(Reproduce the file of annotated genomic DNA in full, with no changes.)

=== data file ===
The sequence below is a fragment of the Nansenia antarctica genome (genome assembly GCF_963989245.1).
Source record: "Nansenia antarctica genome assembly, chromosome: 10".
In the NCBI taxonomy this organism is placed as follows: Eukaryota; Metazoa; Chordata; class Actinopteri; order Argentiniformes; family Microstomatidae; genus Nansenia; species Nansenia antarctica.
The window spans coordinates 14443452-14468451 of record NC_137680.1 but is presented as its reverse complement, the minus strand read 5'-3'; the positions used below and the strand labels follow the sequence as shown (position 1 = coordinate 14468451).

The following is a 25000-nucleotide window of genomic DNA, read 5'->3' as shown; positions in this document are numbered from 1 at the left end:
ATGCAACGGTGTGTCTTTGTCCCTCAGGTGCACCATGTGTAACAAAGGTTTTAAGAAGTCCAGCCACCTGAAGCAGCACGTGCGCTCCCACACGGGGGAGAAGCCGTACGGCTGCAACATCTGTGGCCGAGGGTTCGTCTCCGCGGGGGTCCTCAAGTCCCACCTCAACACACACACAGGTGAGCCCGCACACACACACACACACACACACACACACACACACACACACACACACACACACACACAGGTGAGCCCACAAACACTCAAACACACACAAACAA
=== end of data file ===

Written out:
The sequence below is a fragment of the Nansenia antarctica genome (genome assembly GCF_963989245.1).
Source record: "Nansenia antarctica genome assembly, chromosome: 10".
In the NCBI taxonomy this organism is placed as follows: Eukaryota; Metazoa; Chordata; class Actinopteri; order Argentiniformes; family Microstomatidae; genus Nansenia; species Nansenia antarctica.
The window spans coordinates 14443452-14468451 of record NC_137680.1 but is presented as its reverse complement, the minus strand read 5'-3'; the positions used below and the strand labels follow the sequence as shown (position 1 = coordinate 14468451).

The following is a 25000-nucleotide window of genomic DNA, read 5'->3' as shown; positions in this document are numbered from 1 at the left end:
ATGCAACGGTGTGTCTTTGTCCCTCAGGTGCACCATGTGTAACAAAGGTTTTAAGAAGTCCAGCCACCTGAAGCAGCACGTGCGCTCCCACACGGGGGAGAAGCCGTACGGCTGCAACATCTGTGGCCGAGGGTTCGTCTCCGCGGGGGTCCTCAAGTCCCACCTCAACACACACACAGGTGAGCCCGCACACACACACACACACACACACACACACACACACACACACACACACACACACACACAGGTGAGCCCACAAACACTCAAACACACACAAACAA